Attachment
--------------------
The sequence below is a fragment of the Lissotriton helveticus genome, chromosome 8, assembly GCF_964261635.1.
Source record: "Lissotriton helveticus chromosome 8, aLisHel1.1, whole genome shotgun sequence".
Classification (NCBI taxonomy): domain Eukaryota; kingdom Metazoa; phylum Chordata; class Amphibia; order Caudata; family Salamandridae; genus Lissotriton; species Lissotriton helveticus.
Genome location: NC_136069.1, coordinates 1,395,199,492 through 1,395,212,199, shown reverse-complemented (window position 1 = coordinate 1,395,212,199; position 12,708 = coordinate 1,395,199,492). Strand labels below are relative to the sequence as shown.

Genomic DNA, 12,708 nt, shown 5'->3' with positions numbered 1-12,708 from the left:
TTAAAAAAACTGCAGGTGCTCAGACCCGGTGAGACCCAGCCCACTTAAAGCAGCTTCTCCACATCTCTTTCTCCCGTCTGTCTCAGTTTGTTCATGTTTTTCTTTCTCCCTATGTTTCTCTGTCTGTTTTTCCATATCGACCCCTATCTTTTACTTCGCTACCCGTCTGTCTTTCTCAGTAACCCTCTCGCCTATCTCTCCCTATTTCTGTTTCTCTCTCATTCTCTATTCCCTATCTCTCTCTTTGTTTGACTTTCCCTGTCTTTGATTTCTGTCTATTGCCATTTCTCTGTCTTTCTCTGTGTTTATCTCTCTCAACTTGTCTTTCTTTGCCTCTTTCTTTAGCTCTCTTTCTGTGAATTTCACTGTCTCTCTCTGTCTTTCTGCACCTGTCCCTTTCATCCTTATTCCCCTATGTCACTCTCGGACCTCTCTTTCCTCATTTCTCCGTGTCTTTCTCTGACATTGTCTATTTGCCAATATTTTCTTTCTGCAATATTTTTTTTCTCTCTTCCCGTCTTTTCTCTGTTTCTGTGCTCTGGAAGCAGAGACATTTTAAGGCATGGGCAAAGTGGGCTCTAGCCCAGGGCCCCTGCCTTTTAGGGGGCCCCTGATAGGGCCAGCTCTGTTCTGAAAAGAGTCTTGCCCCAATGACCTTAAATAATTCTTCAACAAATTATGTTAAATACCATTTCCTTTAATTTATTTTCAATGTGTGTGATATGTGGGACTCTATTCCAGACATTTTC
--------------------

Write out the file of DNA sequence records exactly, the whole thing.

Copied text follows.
The sequence below is a fragment of the Lissotriton helveticus genome, chromosome 8, assembly GCF_964261635.1.
Source record: "Lissotriton helveticus chromosome 8, aLisHel1.1, whole genome shotgun sequence".
Classification (NCBI taxonomy): domain Eukaryota; kingdom Metazoa; phylum Chordata; class Amphibia; order Caudata; family Salamandridae; genus Lissotriton; species Lissotriton helveticus.
Genome location: NC_136069.1, coordinates 1,395,199,492 through 1,395,212,199, shown reverse-complemented (window position 1 = coordinate 1,395,212,199; position 12,708 = coordinate 1,395,199,492). Strand labels below are relative to the sequence as shown.

Genomic DNA, 12,708 nt, shown 5'->3' with positions numbered 1-12,708 from the left:
TTAAAAAAACTGCAGGTGCTCAGACCCGGTGAGACCCAGCCCACTTAAAGCAGCTTCTCCACATCTCTTTCTCCCGTCTGTCTCAGTTTGTTCATGTTTTTCTTTCTCCCTATGTTTCTCTGTCTGTTTTTCCATATCGACCCCTATCTTTTACTTCGCTACCCGTCTGTCTTTCTCAGTAACCCTCTCGCCTATCTCTCCCTATTTCTGTTTCTCTCTCATTCTCTATTCCCTATCTCTCTCTTTGTTTGACTTTCCCTGTCTTTGATTTCTGTCTATTGCCATTTCTCTGTCTTTCTCTGTGTTTATCTCTCTCAACTTGTCTTTCTTTGCCTCTTTCTTTAGCTCTCTTTCTGTGAATTTCACTGTCTCTCTCTGTCTTTCTGCACCTGTCCCTTTCATCCTTATTCCCCTATGTCACTCTCGGACCTCTCTTTCCTCATTTCTCCGTGTCTTTCTCTGACATTGTCTATTTGCCAATATTTTCTTTCTGCAATATTTTTTTTCTCTCTTCCCGTCTTTTCTCTGTTTCTGTGCTCTGGAAGCAGAGACATTTTAAGGCATGGGCAAAGTGGGCTCTAGCCCAGGGCCCCTGCCTTTTAGGGGGCCCCTGATAGGGCCAGCTCTGTTCTGAAAAGAGTCTTGCCCCAATGACCTTAAATAATTCTTCAACAAATTATGTTAAATACCATTTCCTTTAATTTATTTTCAATGTGTGTGATATGTGGGACTCTATTCCAGACATTTTC